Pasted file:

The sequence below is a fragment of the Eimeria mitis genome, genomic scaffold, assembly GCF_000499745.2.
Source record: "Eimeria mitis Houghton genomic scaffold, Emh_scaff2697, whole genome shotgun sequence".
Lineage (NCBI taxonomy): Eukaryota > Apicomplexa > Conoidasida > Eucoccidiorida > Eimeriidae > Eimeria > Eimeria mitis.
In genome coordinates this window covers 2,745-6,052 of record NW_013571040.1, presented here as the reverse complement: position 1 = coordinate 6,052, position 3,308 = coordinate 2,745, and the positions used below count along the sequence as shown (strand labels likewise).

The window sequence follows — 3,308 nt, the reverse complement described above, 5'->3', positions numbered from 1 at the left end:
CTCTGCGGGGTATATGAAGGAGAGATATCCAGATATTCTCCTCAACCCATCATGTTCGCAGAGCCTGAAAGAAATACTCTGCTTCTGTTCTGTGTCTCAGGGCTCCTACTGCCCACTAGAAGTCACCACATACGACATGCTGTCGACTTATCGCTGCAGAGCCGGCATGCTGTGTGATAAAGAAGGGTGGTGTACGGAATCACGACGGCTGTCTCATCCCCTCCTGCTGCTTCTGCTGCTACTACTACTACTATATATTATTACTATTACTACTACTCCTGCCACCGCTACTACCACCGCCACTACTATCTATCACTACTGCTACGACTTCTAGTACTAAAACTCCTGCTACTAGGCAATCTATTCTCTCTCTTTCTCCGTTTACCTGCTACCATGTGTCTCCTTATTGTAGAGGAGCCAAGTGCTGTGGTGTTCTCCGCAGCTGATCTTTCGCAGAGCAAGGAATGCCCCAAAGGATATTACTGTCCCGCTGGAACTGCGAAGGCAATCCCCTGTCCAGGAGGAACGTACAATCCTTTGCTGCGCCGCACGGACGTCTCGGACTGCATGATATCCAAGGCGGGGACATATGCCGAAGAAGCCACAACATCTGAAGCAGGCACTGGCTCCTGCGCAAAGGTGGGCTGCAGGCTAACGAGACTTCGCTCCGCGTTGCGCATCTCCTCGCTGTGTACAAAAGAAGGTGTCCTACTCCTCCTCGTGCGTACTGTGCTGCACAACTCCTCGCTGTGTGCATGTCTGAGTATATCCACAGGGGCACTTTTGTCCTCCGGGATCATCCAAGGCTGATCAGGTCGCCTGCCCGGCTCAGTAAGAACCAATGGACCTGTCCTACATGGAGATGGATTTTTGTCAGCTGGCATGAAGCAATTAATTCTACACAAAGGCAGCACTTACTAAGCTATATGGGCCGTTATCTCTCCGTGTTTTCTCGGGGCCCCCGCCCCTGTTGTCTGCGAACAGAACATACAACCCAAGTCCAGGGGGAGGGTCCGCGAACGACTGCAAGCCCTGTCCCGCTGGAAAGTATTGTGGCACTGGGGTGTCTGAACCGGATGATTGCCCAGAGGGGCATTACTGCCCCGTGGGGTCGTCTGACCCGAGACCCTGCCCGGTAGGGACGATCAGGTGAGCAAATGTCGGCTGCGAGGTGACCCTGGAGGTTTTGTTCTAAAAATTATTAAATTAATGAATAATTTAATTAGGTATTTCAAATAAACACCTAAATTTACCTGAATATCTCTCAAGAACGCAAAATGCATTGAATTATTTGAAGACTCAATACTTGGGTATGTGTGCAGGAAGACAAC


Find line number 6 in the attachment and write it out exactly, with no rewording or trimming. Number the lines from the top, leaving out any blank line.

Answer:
CTCTGCGGGGTATATGAAGGAGAGATATCCAGATATTCTCCTCAACCCATCATGTTCGCAGAGCCTGAAAGAAATACTCTGCTTCTGTTCTGTGTCTCAGGGCTCCTACTGCCCACTAGAAGTCACCACATACGACATGCTGTCGACTTATCGCTGCAGAGCCGGCATGCTGTGTGATAAAGAAGGGTGGTGTACGGAATCACGACGGCTGTCTCATCCCCTCCTGCTGCTTCTGCTGCTACTACTACTACTATATATTATTACTATTACTACTACTCCTGCCACCGCTACTACCACCGCCACTACTATCTATCACTACTGCTACGACTTCTAGTACTAAAACTCCTGCTACTAGGCAATCTATTCTCTCTCTTTCTCCGTTTACCTGCTACCATGTGTCTCCTTATTGTAGAGGAGCCAAGTGCTGTGGTGTTCTCCGCAGCTGATCTTTCGCAGAGCAAGGAATGCCCCAAAGGATATTACTGTCCCGCTGGAACTGCGAAGGCAATCCCCTGTCCAGGAGGAACGTACAATCCTTTGCTGCGCCGCACGGACGTCTCGGACTGCATGATATCCAAGGCGGGGACATATGCCGAAGAAGCCACAACATCTGAAGCAGGCACTGGCTCCTGCGCAAAGGTGGGCTGCAGGCTAACGAGACTTCGCTCCGCGTTGCGCATCTCCTCGCTGTGTACAAAAGAAGGTGTCCTACTCCTCCTCGTGCGTACTGTGCTGCACAACTCCTCGCTGTGTGCATGTCTGAGTATATCCACAGGGGCACTTTTGTCCTCCGGGATCATCCAAGGCTGATCAGGTCGCCTGCCCGGCTCAGTAAGAACCAATGGACCTGTCCTACATGGAGATGGATTTTTGTCAGCTGGCATGAAGCAATTAATTCTACACAAAGGCAGCACTTACTAAGCTATATGGGCCGTTATCTCTCCGTGTTTTCTCGGGGCCCCCGCCCCTGTTGTCTGCGAACAGAACATACAACCCAAGTCCAGGGGGAGGGTCCGCGAACGACTGCAAGCCCTGTCCCGCTGGAAAGTATTGTGGCACTGGGGTGTCTGAACCGGATGATTGCCCAGAGGGGCATTACTGCCCCGTGGGGTCGTCTGACCCGAGACCCTGCCCGGTAGGGACGATCAGGTGAGCAAATGTCGGCTGCGAGGTGACCCTGGAGGTTTTGTTCTAAAAATTATTAAATTAATGAATAATTTAATTAGGTATTTCAAATAAACACCTAAATTTACCTGAATATCTCTCAAGAACGCAAAATGCATTGAATTATTTGAAGACTCAATACTTGGGTATGTGTGCAGGAAGACAAC